She blasted through the combat far quicker than the enemy forces could even react.  She raised the auto-cannon and sent a steady hail of rounds at the Palantine as it harried Dakarn’s lighter Warrior class suit.  Rounds slammed into the Palantine as it wheeled around and away from the assault.  It went evasive, dodging the attack with far more skill than she’d seen before in a Core pilot.  Still, her Valiant was faster.  It was far older than anything in this combat, but was still the top of the line, and she’d refitted the suit with a few little extra tricks as well.

       The left shoulder plate of the Palantine lifted and several seeker rockets came at her in their twisting evasive pattern.  She fired the auto-cannon, taking out all but two.  The last two exploded just in front of her cockpit.  She’d only barely brought up the fighter defense shield in time.  The shield was not standard issue, having been part of a fighter pod, but it did its job well.  Unfortunately, it had also overloaded and would not be available again this fight.  Still, it was enough and did what she’d hoped.  The Pilot of the Palantine had paused.

       She fired the stabilizers and righted herself, firing another barrage of 50 mm rounds before releasing the auto-cannon and streaking toward the Palantine while the cannon slid back and up to stow itself behind the right shoulder of her suit.

       The Palantine could do little more than raise its arms in defense from the barrage, taking the brunt of the damage in the heavily armored forearms.  Before the pilot could react, Ahlia was on him, an energy blade extending from the top of the right forearm of the suit.  She drove the blade up into the left shoulder joint of the Palantine repeatedly and its left arm spiraled away, spinning through space. She hammered into the side of the suit, slowly tearing away at the heavy armor.  Her HUD rewarded her with a number of damage tallies on the Palantine’s systems.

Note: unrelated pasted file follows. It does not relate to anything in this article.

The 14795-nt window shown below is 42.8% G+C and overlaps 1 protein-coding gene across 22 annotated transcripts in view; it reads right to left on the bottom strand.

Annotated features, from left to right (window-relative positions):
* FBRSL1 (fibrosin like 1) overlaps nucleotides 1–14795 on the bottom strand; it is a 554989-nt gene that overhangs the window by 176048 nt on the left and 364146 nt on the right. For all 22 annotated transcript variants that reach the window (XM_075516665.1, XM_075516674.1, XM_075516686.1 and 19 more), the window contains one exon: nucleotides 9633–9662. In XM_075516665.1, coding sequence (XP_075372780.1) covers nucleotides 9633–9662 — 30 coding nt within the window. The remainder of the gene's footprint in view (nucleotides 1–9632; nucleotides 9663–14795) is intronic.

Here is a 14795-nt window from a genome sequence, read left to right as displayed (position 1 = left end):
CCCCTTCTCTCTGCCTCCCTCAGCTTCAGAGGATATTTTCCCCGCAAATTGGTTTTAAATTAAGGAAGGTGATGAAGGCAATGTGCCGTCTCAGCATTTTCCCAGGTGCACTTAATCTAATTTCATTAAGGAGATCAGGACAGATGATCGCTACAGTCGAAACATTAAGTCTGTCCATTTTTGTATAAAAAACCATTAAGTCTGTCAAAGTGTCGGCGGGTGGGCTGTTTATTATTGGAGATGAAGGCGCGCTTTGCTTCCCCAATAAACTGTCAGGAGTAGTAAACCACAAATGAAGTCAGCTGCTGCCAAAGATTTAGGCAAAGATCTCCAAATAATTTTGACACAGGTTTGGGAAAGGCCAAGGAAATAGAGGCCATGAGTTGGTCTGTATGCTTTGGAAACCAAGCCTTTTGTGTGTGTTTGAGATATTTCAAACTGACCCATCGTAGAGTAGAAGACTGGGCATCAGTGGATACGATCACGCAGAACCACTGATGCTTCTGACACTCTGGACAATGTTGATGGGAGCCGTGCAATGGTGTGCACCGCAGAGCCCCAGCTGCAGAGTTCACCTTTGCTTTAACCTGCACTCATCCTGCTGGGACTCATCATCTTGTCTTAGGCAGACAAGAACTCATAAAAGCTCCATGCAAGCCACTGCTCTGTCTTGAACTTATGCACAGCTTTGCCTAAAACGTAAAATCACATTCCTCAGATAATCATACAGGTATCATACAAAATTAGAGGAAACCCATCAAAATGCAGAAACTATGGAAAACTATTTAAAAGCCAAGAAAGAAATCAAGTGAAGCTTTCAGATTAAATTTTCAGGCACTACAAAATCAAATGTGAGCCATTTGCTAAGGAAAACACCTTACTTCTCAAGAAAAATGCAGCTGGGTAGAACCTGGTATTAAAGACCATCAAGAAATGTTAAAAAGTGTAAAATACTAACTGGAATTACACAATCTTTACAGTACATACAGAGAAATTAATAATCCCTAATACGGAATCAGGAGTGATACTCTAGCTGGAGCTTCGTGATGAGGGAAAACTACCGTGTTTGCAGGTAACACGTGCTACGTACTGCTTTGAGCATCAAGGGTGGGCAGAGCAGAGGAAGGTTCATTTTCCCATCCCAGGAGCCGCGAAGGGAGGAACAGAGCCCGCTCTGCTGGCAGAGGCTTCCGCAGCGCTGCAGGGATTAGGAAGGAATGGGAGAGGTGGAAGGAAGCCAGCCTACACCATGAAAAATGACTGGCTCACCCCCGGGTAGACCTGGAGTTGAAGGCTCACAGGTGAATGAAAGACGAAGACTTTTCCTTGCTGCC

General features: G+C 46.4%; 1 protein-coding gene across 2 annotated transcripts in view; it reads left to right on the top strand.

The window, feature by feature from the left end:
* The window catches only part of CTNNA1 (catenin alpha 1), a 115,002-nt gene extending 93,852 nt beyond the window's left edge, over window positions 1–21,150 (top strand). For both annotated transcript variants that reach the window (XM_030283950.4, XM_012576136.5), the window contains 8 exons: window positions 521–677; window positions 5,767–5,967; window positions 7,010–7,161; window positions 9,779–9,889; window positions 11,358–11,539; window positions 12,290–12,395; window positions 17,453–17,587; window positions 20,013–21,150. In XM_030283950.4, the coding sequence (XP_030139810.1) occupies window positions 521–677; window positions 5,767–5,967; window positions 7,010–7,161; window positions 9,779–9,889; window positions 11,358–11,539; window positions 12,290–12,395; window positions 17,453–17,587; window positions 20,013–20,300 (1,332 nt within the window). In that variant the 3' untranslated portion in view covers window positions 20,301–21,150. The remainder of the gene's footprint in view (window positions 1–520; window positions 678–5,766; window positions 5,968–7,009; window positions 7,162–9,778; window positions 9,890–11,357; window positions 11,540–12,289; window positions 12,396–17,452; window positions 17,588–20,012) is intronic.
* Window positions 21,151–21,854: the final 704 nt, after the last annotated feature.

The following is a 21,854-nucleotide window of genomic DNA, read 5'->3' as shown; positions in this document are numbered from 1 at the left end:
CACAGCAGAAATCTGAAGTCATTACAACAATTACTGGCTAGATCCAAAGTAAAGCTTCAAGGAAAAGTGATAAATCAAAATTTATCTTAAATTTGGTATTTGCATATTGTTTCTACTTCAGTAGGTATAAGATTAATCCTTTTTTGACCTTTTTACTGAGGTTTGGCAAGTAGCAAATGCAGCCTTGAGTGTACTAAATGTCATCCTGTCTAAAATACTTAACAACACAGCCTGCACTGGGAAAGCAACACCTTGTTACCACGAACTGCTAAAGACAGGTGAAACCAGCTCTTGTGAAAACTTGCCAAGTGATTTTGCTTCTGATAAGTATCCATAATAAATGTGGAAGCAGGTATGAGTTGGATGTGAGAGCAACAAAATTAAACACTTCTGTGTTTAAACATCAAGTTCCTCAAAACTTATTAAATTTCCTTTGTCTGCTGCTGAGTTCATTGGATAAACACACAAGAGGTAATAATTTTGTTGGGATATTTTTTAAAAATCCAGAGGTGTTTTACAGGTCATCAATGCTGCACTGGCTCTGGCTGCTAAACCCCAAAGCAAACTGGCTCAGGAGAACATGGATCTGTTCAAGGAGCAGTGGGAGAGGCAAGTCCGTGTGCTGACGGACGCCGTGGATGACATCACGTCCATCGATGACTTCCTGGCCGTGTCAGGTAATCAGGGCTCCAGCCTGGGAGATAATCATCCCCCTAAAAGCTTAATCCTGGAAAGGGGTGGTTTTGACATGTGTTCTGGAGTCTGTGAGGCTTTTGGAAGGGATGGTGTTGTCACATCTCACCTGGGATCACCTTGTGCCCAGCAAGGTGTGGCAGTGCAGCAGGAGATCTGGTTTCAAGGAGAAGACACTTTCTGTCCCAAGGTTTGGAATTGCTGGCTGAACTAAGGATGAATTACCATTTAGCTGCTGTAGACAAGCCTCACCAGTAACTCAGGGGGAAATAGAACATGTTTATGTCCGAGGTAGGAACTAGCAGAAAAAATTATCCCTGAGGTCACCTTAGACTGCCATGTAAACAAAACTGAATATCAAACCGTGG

The Palantine’s right arm came around quickly and hammered her with its auto-cannon and the jet engine fired in its left foot, driving its knee up hard into Ahlia’s Valiant, pushing it away.  Then it fired both jets in a sitting position, the feet aimed at Ahlia.  The force of the engines firing pushed her back further and she was forced to fire retro stabilizers to keep from being pushed back violently.  Warning beeps went off and she went evasive, several rounds from the Palantine’s auto-cannon striking her suit before she was able to get clear.  The pilot had fired the weapon one-handed as a distraction while he streaked away.

       “Yeah!  Suck on that, dredge!  Should we pursue?” Came Dakarn’s voice over the com. A warning came up on Ahlia’s HUD.  A Core carrier was shunting in.

       “No. Leave him. They’ve got reinforcements.” Ahlia opened all channels to her team. “This is Jensen.  We’re pulling out.”